Using Video in Your Classroom


What started as a simple question (“Can I make a DVD of video clips to use in my class?”) ended in a conversation between faculty members, academic technologists and media experts. The discussion moved quickly beyond computer software to copyright restrictions, the idea of fair use, and the potential impact of copyright law in teaching and learning. Since video has become an important tool for classroom teaching across a variety of disciplines, we’ve attempted to capture the most important points in that discussion in this brief article.

The American copyright system is peculiar in that we don’t know if we infringe copyright unless a court tells us we have. In other words, we only know for sure if we have violated a copyright when we get sued—a situation that most of us would prefer to avoid.

For educators, the crux of copyright law is the concept of “fair use.” Fortunately the Society for Cinema and Media Studies (SCMS) has put together a guide for understanding the otherwise confusing impact of copyright laws in the classroom. As the SCMS guide explains, faculty members rely on three different aspects of copyright law when using media in the classroom.

  1. Copyright law allows for certain “safe harbors” in which copyright owners have limited rights. Of these protected uses, as the guide explains, “the fair use doctrine affords the broadest protection for use of copyright materials because it is a general and flexible standard.
  2. In general, fair use allows people to use copyrighted materials without authorization for purposes such as “criticism, comment, news reporting, teaching (including multiple copies for classroom use).”
  3. Fair use allows for a wide range of uses while still protecting certain rights of the copyright owners. For instance, as a faculty member, you can screen media works, in their entirety or in segments, but you can only use a “lawfully made copy.” So, you can screen a film using, say, a library copy of a DVD, but probably not using a burned DVD you made from a rental disk.

Anyone who actually tries to teach this way quickly realizes how clumsy the process becomes in comparing different parts of a video, or, even more complexly, trying to compare scenes between works. Students quickly lose the continuity of the discussion while the faculty member spends class time swapping disks and cuing up content. Few lawyers, congressional representatives or industry lobbyists have had the opportunity to stand in front a class while feeding a handful of legal DVDs into a classroom podium. Faculty members who have had this experience typically cut back on their learning goals, abandon this type of material all together or decide to take their chances with minor violations. (Sort of like driving 75 on the beltway?)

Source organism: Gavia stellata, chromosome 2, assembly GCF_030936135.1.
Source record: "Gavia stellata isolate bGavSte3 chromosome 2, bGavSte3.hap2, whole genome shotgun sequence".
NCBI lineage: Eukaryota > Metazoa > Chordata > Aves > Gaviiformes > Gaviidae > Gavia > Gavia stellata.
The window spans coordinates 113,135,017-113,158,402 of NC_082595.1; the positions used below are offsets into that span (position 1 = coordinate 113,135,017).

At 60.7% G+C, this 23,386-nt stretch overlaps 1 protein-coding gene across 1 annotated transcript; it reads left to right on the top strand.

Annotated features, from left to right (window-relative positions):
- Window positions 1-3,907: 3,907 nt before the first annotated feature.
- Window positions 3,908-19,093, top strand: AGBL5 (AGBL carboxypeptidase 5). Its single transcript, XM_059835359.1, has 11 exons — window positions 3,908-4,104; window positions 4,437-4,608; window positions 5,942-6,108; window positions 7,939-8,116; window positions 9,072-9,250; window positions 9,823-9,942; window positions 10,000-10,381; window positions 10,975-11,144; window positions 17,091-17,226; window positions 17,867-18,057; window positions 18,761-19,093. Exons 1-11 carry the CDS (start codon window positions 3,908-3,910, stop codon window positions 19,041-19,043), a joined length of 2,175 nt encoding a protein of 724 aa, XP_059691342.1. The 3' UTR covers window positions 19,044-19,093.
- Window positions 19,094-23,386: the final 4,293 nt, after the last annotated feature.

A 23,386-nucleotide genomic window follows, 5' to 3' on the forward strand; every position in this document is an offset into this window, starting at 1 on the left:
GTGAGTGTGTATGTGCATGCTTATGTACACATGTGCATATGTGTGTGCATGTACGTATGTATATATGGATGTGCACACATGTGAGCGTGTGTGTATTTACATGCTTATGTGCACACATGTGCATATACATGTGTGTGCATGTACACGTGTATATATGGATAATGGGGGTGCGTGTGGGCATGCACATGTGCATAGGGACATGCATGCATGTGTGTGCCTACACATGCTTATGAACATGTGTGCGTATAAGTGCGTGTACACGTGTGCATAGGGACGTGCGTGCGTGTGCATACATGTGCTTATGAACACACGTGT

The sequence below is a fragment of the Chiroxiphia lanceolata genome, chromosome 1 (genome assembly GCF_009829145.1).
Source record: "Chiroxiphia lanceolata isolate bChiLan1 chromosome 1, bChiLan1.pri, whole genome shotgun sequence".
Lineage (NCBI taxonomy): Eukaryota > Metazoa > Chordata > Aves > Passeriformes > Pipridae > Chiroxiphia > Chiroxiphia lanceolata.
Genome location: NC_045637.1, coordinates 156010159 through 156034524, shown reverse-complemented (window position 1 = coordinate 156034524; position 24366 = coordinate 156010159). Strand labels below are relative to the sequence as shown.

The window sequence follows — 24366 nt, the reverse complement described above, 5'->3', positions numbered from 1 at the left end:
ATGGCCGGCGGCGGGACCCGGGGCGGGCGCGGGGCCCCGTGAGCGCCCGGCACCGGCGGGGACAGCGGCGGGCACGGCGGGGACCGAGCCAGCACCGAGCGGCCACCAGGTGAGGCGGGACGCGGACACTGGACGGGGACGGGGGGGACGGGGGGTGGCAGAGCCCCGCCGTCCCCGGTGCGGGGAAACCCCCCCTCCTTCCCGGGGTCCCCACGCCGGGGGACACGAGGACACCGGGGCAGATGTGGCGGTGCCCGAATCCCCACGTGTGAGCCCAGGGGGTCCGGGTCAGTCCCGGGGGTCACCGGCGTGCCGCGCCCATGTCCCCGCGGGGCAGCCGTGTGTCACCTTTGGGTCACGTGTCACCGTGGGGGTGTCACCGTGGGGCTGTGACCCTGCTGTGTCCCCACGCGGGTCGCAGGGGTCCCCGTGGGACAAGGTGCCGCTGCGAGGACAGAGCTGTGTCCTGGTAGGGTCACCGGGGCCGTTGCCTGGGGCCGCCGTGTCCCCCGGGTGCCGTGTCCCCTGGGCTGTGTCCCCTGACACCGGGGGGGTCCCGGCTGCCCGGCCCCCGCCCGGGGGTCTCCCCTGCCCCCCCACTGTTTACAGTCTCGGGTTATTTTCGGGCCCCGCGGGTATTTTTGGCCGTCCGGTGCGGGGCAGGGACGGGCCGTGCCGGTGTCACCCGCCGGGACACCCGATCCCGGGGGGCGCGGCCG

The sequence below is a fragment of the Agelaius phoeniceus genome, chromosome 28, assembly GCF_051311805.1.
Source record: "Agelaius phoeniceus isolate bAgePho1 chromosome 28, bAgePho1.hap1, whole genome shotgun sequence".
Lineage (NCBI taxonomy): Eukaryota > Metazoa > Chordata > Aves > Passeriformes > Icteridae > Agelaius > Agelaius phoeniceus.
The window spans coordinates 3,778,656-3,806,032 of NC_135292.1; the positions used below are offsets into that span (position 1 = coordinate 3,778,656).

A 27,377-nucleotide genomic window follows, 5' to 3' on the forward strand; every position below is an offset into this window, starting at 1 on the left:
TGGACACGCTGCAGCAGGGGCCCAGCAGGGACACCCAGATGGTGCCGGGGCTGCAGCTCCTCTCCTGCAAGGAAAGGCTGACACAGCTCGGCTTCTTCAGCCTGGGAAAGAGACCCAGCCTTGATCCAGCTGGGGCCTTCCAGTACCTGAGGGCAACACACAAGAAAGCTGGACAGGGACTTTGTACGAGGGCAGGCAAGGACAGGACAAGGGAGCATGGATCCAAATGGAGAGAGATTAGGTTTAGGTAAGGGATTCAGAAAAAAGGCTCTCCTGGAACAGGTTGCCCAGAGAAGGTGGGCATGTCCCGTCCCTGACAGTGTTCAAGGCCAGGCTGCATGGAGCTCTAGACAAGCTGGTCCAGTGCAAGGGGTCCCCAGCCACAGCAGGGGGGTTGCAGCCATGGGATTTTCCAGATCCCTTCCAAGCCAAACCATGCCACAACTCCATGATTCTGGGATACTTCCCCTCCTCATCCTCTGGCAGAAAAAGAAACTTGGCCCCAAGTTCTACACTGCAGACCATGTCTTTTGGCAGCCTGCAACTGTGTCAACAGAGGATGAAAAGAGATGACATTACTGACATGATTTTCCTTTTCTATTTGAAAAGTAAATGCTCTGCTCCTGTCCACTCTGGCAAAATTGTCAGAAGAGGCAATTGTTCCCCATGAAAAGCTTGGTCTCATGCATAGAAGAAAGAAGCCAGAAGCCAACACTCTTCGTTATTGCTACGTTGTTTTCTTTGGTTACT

If you are a member of a media or film studies department, however, you were permitted to create clip DVDs if your department library has a copy of the film. This exemption is currently under consideration for renewal (it expired in October 2009), and has been extended until new exemptions are announced. The latest version of this exemption currently being considered argues for extending the exemption to students and including all videos owned by a university library. For more information, you can find more on the US government’s copyright website. (1)

Critics such as Harvard Law Professor Larry Lessig, founding board member of and author of numerous books on technology and copyright law, believe that the copyright system is so badly broken that it impossible for faculty members to effectively do their jobs within it’s constraints. He lays the major part of the blame for the continuing insanity squarely on the shoulders of those of us in the academic community who allow this insanity to persist. He doesn’t think we should reject copyright law, but instead we should “feel entitled to question the system” and demand that the copyright law makes sense in an academic environment. Students and faculty have the most to gain by more rationale methods and clearly defined protections for how we actually teach and learn, but universities typically have not been very effective in influencing copyright law.

Interrogating current copyright law on ideological grounds is only one part of using media in class. Equally important is the practical side of actually showing the media to your students.

The common understanding among faculty and technologists, which one could theoretically still be sued for, is that there is a line between duplication and clips. Creating a DVD of clips to use for teaching purposes seems more palatable than burning entire copies of DVDs. However, if you ask Academic Technology for help, it is assumed that you have secured the proper permissions to create the media you have and you will probably be encouraged to create the clips on your own computer. That is to say, you will be on your own.

From a practical standpoint, if you need to use clips from a DVD in class, you are safest if you show those clips in your class from the original DVD. While this may not be the most graceful solution for mixed-media presentations, you can streamline your presentation by playing the DVD from your laptop using certain media player software that allows you to bookmark places in the DVD. While other uses may be protected, you won’t know until someone is sued.


  2. Larry Lessig’s Educause Presentation see: Lessig’s remarks actually start around 1/2 hour in.

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